Creutzfeldt-Jakob disease (CJD) incidence, South Korea and globally, 2001–2019. A) Number of cases and incidence per million persons in cities and provinces of South Korea, including probable, possible, and definite CJD diagnoses. B) Global number of sporadic CJD cases and incidence per million population by country (4). Sporadic CJD incidence for South Korea is from this study.

Figure 2. Creutzfeldt-Jakob disease (CJD) incidence, South Korea and globally, 2001–2019. A) Number of cases and incidence per million persons in cities and provinces of South Korea, including probable, possible, and definite...

Overall, Gyeonggi Province had the highest number of CJD cases (88, 22.34%), along with the cities of Seoul (83 cases, 21.07%), Busan (25 cases, 6.35%), and Daegu (25 cases, 6.35%). Sejong (2 cases, 0.51%) and Jeju (2 cases, 0.51%) had the fewest CJD cases, and Ulsan (7 cases, 1.78%) and Gwanju (8 cases, 2.03%) also had fewer cases than other cities (Appendix Table 3). Chungnam Province had the highest CJD incidence (1.21 cases per million population), along with the cities of Sejong (1.19 cases per million population) and Daegu (1.13 cases per million population). The city of Jeju had the lowest CJD incidence (0.37 cases per million population), and Gwangju (0.59 cases per million population) and Incheon (0.62 cases per million population) also had low incidence (Figure 2, panel A).

We compared the incidence of sporadic CJD in South Korea with the global incidence. Switzerland had the highest incidence (1.73 cases per million population), but incidence was also high in France (1.6 cases per million population) and Austria (1.52 cases per million population). Estonia had the lowest incidence of sporadic CJD at 0.32 cases per million population. By comparison, incidence of sporadic CJD in South Korea was extremely low, 0.54 cases per million population (Figure 2, panel B).

Conclusions

In this study, we found increasing trends in CJD rates in South Korea during 2001–2019. These increasing trends might be the result of advanced diagnostic technology and capacity, more neurologic specialists, an increase in the average age of the population, or a combination of these factors. In addition, designation of CJD as a statutory infectious disease might have affected increased reporting. Nonetheless, further research could investigate the CJD incidence trend through the country’s high-level surveillance system.

In addition, we observed that ≈1% of CJD patients in South Korea were in the 30–39-year age group (Appendix Figure 2). Because the average age of onset of familial CJD is over 50, younger CJD patients in the 30–39-year age group are extremely unusual (11,12). However, the exact subtypes of CJD (sporadic or variant) for each CJD patient in this age group were not available. Previous studies have reported variant CJD occurring at a relatively younger age than familial and sporadic CJD (79). Thus, further in-depth investigation of the subtypes of CJD among younger age groups is essential to determine causes of CJD in this age group and devise prevention strategies.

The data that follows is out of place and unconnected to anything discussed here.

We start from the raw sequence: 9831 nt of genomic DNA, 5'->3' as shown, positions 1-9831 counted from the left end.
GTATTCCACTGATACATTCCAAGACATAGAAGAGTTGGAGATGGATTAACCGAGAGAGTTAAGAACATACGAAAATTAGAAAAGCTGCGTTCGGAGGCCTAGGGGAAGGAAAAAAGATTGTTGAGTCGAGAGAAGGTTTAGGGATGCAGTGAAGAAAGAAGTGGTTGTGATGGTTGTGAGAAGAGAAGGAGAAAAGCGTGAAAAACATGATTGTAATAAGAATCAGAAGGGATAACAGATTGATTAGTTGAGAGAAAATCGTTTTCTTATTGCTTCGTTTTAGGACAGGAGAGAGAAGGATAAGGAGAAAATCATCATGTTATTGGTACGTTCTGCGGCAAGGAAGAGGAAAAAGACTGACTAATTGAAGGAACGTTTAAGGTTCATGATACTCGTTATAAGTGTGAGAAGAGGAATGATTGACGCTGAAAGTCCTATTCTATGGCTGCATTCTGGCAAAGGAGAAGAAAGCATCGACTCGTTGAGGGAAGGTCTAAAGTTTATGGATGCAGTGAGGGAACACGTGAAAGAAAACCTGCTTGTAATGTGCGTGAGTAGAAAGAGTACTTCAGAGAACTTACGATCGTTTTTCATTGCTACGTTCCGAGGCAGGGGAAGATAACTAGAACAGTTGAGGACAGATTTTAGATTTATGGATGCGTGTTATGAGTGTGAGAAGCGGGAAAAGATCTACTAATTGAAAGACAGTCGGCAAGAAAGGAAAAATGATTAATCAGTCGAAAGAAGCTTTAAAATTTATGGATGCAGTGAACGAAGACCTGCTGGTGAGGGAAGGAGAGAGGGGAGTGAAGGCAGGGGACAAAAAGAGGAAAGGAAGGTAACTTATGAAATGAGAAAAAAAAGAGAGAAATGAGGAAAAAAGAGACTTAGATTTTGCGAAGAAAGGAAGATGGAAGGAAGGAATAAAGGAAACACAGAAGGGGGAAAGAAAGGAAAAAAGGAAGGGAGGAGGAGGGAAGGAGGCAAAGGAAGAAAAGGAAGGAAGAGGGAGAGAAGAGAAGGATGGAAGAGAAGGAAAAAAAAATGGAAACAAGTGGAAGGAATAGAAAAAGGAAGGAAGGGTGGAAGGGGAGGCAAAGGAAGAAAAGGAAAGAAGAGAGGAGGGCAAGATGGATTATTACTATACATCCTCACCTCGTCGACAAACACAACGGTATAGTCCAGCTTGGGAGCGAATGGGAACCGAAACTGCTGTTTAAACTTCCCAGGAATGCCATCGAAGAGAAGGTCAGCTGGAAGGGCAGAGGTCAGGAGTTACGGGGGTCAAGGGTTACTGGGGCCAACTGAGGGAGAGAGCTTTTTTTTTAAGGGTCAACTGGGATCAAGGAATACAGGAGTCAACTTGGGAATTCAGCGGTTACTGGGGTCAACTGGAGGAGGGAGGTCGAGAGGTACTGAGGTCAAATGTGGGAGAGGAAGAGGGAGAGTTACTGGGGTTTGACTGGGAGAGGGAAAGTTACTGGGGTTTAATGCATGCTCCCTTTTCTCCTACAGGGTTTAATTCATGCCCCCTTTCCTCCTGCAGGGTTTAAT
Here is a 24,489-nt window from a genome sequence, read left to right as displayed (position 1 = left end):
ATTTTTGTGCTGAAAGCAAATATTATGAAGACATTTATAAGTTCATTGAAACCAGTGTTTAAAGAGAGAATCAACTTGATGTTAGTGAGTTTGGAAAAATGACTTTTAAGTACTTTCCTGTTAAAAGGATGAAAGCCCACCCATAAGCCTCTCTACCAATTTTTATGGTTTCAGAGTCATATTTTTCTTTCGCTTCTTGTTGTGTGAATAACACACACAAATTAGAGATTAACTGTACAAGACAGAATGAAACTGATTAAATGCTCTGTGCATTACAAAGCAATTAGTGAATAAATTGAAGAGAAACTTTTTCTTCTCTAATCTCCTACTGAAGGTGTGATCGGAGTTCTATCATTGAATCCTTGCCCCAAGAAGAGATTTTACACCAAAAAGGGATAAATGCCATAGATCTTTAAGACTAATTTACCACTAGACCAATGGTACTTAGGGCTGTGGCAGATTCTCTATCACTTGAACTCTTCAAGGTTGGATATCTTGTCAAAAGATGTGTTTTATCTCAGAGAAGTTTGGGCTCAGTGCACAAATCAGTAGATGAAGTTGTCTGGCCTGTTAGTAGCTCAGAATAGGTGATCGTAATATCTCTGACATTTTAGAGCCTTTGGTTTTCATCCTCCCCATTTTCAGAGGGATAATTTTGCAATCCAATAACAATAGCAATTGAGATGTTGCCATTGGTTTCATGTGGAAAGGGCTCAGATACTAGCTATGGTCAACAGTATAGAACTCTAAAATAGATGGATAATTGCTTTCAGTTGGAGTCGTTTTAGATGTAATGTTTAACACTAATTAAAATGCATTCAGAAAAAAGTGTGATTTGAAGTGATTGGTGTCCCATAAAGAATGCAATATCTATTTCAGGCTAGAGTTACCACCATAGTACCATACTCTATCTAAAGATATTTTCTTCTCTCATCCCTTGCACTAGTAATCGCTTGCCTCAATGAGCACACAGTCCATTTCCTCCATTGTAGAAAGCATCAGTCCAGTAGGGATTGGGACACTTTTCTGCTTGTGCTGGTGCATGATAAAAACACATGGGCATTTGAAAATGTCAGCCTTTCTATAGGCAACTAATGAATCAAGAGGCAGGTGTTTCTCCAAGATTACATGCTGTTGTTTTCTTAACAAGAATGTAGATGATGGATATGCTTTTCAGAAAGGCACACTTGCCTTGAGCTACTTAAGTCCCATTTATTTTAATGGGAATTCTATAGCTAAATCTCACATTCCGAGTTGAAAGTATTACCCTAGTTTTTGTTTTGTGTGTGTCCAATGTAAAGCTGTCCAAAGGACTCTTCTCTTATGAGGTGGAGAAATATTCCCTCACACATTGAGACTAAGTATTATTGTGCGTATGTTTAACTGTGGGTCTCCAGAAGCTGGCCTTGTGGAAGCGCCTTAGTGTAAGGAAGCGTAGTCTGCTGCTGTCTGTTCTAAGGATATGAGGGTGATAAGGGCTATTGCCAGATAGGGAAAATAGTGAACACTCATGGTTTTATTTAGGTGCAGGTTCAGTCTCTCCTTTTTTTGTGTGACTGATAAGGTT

In conclusion, we identified increasing trends of CJD cases and incidence in South Korea during 2001–2019. We investigated CJD cases by subtype and found a relatively low (5.7%) distribution of familial CJD. Of note, sporadic CJD incidence was only 0.54 cases per million persons. In addition, we investigated the distribution of CJD patients by sex, age group, and region and found the highest incidence in the Chungnam region. A comprehensive long-term investigation could shed light on the characteristics of CJD in South Korea and help KCDC construct a preemptive control system.

Dr. Kim is research professor in the Korea Zoonosis Research Institute, Jeonbuk National University, Jeonbuk, South Korea. His research interests include prion diseases.

Dr. Jeong is associate professor in the Korea Zoonosis Research Institute, Jeonbuk National University. His research interests include prion diseases.

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Acknowledgment

This work was supported by the National Research Foundation of Korea (NRF) through a grant funded by the Korea government (grant no. 2021R1A2C1013213); NRF grant NRF-2019-Fostering Core Leaders of the Future Basic Science Program/Global Ph.D. Fellowship Program); and the Basic Science Research Program through NRF funded by the Ministry of Education (grant nos. 2017R1A6A1A03015876, 2021R1A6A3A010864, 2022R1C1C2004792). Y.-C.K. was supported by the BK21 Plus Program in the Department of Bioactive Material Sciences, Jeonbuk National University.

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Cite This Article

DOI: 10.3201/eid2809.212050

Original Publication Date: August 09, 2022

Table of Contents – Volume 28, Number 9—September 2022

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Byung-Hoon Jeong, Korea Zoonosis Research Institute, Jeonbuk National University, 820-120 Hana-ro, Iksan, Jeonbuk, South Korea

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Page created: July 31, 2022
Page updated: August 19, 2022
Page reviewed: August 19, 2022